The empty tuple type Tuple[] is called Unit and has a single possible value, {}, so it’s a handy placeholder.

There is also an empty union type, Union[], which is the same idea as “void” in other languages, and it has no possible value.

To be clear: the language does not have any way for you to express a value for the empty union type because there is none. There is no “value that is not a value.”

That said, nothing is stopping you from using null~~ as a placeholder. It won’t have the special semantics of nulls in languages like SQL, of course.

Types Tenet does not have

Just to be clear, in the interests of a simple, reliable type system:

  • There is no value that is not a value; so no SQL NULL, null pointer, null reference or undefined value.
  • There is no three-valued boolean logic.3
  • There are no pointers or references.
  • There are no infinite or cyclic values.
  • There are no exception types.
  • There are no classes or inheritance.

All these ideas exist because people needed them, so let’s look at how we can get the functionality desired:

  • A null~~ value is just a regular value and can be part of any union type.
  • As true~~ and false~~ are ordinary enumerated values, you can write your own three-valued logic functions.
  • Unions provide a powerful way to return failure values to the consumer.

In the future:

  • Tenet will offer a “path” type to replace pointers and references.
  • Tenet will offer metaprogramming to create new types by combining or renaming tuple and union types.
  • Tenet may offer a facility to allow message passing through coroutines.


We can define a function like so:

def simple(first, second, third):
    return first * second + third

This syntax should be familiar to most Python programmers, and straightforward enough if you aren’t. Let’s add a type signature to it.

def simple(first: Integer, second: Integer, third: Integer) -> Integer:
    return first * second + third

x := simple(first: 1, second: 2, third: 3)

The name: Type syntax is similar to Python’s recent annotation syntax. As another Python-related note, the function call syntax uses colons, not equals signs, so both are the same. There are no default values, either.

A large point: argument names are generally mandatory. There is syntactic sugar for one and two argument functions, but the expectation is we’re generally writing functions that take many arguments and it’s easier on the reader if named arguments are always used. The order, of course, doesn’t matter.

Partial application

Although there are no default values, you can do what’s known as partial application meaning you specify some of the arguments to a function.

simpler := simple(first: 1, second: 2, ...)
x := simpler(third: 3)

Control statements

Tenet supports the standard control statements.

def control(list_of_things):
    fives := 0
    for item in list_of_things:
        if item.a == 5:
            fives += 1

    x := 2
    while x > 1 and x < 100:
        x *= fives

    return x

What it doesn’t support is any kind of print statement or other side-effect generating statement.

Tenet also supports a switch statement for advanced pattern matching.

def switch_example(complex_union):
    switch complex_union
    case one ~ {a: 5, b: "okay"}:
        return "okay - five!"
    case one ~ {a: 5, b: capture}:
        return capture
    case two ~ some_string:
        return some_string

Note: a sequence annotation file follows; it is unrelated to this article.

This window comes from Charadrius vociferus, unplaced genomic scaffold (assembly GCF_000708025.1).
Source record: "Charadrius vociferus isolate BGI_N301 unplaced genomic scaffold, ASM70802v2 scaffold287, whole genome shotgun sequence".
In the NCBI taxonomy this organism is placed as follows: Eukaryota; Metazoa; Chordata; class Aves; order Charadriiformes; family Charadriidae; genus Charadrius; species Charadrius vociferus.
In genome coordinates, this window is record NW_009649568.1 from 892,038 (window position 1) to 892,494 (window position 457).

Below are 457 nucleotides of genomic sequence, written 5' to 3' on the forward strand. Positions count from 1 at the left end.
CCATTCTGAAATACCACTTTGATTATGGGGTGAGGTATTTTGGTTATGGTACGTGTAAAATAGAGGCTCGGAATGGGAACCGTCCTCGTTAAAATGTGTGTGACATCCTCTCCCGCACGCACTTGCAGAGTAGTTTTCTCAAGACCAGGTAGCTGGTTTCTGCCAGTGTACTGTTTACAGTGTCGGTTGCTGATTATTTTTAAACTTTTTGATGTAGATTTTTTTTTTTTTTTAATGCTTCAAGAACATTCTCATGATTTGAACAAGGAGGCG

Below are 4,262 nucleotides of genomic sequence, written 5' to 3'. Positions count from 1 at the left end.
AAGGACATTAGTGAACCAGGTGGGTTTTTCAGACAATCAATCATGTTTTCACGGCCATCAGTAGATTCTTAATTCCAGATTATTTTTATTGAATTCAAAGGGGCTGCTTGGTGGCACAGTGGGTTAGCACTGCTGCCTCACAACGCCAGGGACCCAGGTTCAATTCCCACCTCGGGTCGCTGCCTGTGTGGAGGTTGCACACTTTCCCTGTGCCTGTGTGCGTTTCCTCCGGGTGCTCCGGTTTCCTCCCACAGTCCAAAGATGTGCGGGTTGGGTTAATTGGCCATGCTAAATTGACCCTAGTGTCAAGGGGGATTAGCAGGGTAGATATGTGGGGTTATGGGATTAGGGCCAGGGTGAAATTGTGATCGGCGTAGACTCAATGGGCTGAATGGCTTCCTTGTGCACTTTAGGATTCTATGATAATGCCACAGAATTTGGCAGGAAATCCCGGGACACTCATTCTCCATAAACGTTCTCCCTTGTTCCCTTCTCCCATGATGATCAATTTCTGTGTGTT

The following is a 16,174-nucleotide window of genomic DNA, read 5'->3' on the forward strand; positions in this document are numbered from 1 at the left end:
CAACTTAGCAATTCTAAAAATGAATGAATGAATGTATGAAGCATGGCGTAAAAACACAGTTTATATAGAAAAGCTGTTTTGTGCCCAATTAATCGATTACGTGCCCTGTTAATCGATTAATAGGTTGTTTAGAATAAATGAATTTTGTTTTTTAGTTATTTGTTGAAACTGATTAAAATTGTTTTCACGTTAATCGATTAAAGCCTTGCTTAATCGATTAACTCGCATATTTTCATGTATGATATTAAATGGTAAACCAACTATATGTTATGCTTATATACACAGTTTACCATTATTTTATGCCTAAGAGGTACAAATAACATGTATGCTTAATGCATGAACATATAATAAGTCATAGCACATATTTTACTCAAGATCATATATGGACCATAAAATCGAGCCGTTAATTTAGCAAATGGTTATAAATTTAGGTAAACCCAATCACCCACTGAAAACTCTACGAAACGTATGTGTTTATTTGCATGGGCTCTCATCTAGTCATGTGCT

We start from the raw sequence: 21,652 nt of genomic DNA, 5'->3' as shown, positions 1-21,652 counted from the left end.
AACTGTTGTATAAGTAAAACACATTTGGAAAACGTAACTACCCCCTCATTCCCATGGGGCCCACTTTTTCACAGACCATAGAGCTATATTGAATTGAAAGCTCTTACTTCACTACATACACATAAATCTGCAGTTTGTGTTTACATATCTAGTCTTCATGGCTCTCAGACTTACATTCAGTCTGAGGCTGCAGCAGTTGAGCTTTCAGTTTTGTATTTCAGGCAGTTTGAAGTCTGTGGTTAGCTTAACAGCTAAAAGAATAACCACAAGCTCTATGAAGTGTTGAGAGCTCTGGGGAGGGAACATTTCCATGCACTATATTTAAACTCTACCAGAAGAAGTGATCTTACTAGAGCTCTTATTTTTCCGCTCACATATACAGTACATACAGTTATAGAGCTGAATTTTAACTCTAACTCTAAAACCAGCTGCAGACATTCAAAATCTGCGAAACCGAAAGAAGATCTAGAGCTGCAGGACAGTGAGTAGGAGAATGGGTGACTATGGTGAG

return "else!"

Here, the one ~ {a: 5, b: capture} ensures the variable has that specific structure, and then captures what’s in the b attribute and assigns it to capture.

Because all captures match as wildcards and are effectively assignments, this implies a caveat: patterns in cases can not be determined at runtime. Use an if statement for that.

def wont_work(left, right):
    switch left
    case right:
        return right
        return 10

def will_work(left, right):
    if left == right:
        return right
        return 10

Because the variable name matches as a wildcard and captures the matched value, wont_work(5, 15) would return 15 despite the fact that left doesn’t equal right, whereas will_work(5, 15) would return 10.

Destructuring assignments

There is some preliminary support for destructuring assignments.

{a, b, c} := {a: 1, b: 2, c: 3}
# Same as:
t := {a: 1, b: 2, c: 3}
a := t.a
b := t.b
c := t.c

# Renaming
{a -> alpha, beta <- b, c: gamma} := t
# Same as:
alpha := t.a
beta := t.b
gamma := t.c

Destructuring tagged expressions is best done through the switch statement.

Compound assignments are also supported, as are assignments within values. Array slices are not supported yet.

x := {a: [1, 2, 3]}
x.a[1] := 5
x := {a: [1, 5, 3]}


There is only preliminary work on modules. Import statements work and we can parse a bundle of files. Tenet’s syntax is aiming to have one simple way to import things.

import path.path.path (name, name as rename, name, name)
  • No relative imports, no import *, no “import qualified”, and a module directly corresponds to a single possible filename. The standard library is implied.
  • Imports will probably also be required to be at the top of the file; thus a reader can inspect the head of the file to determine its dependencies.
  • There will be no TENET_PATH variable.

All of this is up for debate and change, operating on the premise it’s easier to add than to take away.

Exports: At present everything is exported, and limiting exports will depend on how they need to be structured when organizing the project and building the final artifacts. In particular, the debate over whether tests should run against internal structures has never been resolved conclusively so I’m taking the conservative position that a language should assume there may be valid reasons to do so.

  1. A caveat: you can embed bracket form inside block form, but not block form inside bracket form. 

  2. The requirement that tuple attribute names be fixed may be lifted in the future via metaprogramming facilities. 

  3. Though you could write your own if you want.